Refreshing, healthy and irresistibly delicious. These are some of the qualities of Tiger Nut Horchata, one of the jewels of Valencian cuisine, whose flavour has captivated both locals and visitors for thousands of years. Many horchaterias offer this drink, which is simple to prepare but which offers countless benefits for our health.
Esgarraet garlic sauce or the world-famous Valencian paella are some of the traditional dishes that are served on the Levantine coast, but tiger nut horchata is perhaps the most popular of the lot. This is a very cosmopolitan beverage. Although there are also European and South American varieties, the Valencian version is said to be the best.
Making it is as simple as it is fun, and only a handful of ingredients are needed. All you need is water, sugar, cinnamon or lemon peel as flavourings and the delicious tiger nuts that give this drink its name.
More than fifteen localities cultivate the Valencian tiger nut, a rugged tuber with a sweet taste and an earthy appearance that is extracted from the cyperus esculentus plant. This is a natural drink which only uses tiger nuts grown in the Valencia region itself.
Horchata of pharaohs and medieval knights
Although it is popular throughout the Mediterranean, the origins of horchata are actually in the Chuf region of Sudan, in all probability with the Egyptian civilization, as various archaeological findings have shown. For the pharaohs it must have been a delicacy of the gods, something like the Greek ambrosia. Numerous sarcophagi have revealed the presence of dried tiger nuts in funerary regalia.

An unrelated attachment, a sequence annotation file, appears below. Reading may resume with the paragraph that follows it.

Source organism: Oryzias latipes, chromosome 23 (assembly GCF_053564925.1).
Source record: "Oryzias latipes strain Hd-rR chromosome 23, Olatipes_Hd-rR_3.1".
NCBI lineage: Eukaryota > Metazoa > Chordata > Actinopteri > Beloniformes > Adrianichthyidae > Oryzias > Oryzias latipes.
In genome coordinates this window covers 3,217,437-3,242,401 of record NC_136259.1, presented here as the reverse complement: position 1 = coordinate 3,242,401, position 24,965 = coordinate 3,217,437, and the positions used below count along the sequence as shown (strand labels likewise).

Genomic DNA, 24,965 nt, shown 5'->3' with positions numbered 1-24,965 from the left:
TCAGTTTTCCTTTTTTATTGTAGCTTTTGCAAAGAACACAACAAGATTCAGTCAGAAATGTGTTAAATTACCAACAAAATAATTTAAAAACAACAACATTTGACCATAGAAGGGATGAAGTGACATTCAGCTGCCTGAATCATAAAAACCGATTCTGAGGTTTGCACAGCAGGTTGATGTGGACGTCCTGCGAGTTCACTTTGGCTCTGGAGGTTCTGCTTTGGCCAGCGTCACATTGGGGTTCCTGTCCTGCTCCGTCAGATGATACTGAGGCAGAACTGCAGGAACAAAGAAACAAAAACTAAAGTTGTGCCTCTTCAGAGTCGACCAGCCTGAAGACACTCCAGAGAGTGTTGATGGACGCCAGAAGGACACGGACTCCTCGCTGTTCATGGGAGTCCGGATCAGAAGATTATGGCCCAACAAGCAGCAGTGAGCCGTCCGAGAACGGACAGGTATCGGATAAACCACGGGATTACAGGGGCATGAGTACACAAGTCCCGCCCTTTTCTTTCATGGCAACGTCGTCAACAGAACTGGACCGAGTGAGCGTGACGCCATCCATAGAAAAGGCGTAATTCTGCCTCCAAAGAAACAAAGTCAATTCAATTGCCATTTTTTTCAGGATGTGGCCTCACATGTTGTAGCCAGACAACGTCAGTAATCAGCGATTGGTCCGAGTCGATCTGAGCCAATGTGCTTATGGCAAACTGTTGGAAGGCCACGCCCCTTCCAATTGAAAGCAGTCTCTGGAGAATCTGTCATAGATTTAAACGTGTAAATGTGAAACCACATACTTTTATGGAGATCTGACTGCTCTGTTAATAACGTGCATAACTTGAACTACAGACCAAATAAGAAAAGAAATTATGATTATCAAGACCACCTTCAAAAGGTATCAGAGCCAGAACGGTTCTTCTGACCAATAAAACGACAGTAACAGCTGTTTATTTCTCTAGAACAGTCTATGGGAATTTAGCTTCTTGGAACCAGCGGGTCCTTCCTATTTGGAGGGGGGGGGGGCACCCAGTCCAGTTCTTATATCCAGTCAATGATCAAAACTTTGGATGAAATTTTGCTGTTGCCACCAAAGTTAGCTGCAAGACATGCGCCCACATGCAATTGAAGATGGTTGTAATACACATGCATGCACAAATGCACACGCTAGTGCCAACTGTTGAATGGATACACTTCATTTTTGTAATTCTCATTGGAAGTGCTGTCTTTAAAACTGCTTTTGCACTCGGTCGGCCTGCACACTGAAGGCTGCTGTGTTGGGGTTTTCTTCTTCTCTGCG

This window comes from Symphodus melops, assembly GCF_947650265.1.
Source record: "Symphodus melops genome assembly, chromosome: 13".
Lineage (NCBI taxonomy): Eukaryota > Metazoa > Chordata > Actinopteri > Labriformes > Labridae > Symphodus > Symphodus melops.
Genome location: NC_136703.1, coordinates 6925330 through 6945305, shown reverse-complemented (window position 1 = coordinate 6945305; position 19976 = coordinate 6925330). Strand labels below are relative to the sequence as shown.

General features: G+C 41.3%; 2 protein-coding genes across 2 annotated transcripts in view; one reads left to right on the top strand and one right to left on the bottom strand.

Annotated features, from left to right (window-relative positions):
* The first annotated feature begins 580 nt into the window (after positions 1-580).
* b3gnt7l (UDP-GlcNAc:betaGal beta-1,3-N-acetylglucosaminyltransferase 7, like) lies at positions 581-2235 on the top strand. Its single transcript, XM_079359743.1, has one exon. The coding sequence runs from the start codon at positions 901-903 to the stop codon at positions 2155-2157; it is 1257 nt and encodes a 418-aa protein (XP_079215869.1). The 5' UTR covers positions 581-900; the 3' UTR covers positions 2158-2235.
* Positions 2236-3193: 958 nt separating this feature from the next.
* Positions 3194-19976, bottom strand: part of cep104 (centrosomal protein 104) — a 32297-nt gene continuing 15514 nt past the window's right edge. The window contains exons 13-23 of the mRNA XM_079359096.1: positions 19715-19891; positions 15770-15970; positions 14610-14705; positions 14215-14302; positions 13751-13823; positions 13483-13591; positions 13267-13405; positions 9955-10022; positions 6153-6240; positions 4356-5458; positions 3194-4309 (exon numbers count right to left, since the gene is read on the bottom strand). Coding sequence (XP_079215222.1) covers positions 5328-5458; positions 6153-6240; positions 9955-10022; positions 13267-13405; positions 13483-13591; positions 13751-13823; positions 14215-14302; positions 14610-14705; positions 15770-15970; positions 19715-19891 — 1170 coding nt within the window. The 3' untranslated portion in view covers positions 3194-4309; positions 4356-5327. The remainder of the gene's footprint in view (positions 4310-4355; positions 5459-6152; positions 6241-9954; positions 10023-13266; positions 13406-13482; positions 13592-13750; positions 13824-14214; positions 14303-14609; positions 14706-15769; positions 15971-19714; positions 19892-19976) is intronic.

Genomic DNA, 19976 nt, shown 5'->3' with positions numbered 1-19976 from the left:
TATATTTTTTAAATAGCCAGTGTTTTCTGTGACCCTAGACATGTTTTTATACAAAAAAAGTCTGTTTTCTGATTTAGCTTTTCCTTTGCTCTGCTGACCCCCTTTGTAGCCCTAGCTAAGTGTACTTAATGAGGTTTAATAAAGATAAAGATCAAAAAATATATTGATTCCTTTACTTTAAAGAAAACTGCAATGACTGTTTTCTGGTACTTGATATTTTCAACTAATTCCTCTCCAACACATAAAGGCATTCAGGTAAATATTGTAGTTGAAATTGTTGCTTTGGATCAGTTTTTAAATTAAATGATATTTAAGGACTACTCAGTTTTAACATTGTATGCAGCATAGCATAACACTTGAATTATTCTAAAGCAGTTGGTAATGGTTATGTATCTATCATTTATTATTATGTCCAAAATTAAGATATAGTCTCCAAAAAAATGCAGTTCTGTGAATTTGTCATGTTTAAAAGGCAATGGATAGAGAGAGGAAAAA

From Africa it was passed on to us by the Arabs, and started to be widely cultivated in 13th century. In 1795 testimonies were discovered in the Alboraya region that refer to ‘tiger nut milk’. The etymology suggests that ‘horchata’ might come from the Italian ‘Orzata’, but medieval legends indicate a much more unusual origin. That would be the Aragonese king Jaime I who, after tasting the tiger nut horchata offered to him by a peasant, would exclaim that it was not milk, Açò és or, Xata! (‘This is golden horchata!’), thereby coining the word orxata, as this ancestral drink would then be known.
Alboraya has become the main exporter of tiger nuts in Valencia. In Valencia the horchaterias are proud to have elevated the preparation of this delicacy to the level of an art form. El Collado has enjoyed an enviable longevity, although the horchaterías Daniel ( which was founded in 1960), Santa Catalina and El Siglo, both in the plaza Santa Catalina also won’t disappoint demanding palates either.
Along with the popular fartons, Valencian horchata are unrivalled in flavour. It is a source of potassium, calcium and vitamins E and C. This gastronomic jewel has proven itself perfect for combating cardiovascular diseases and many other ailments. Come and experience tourism in Valencia!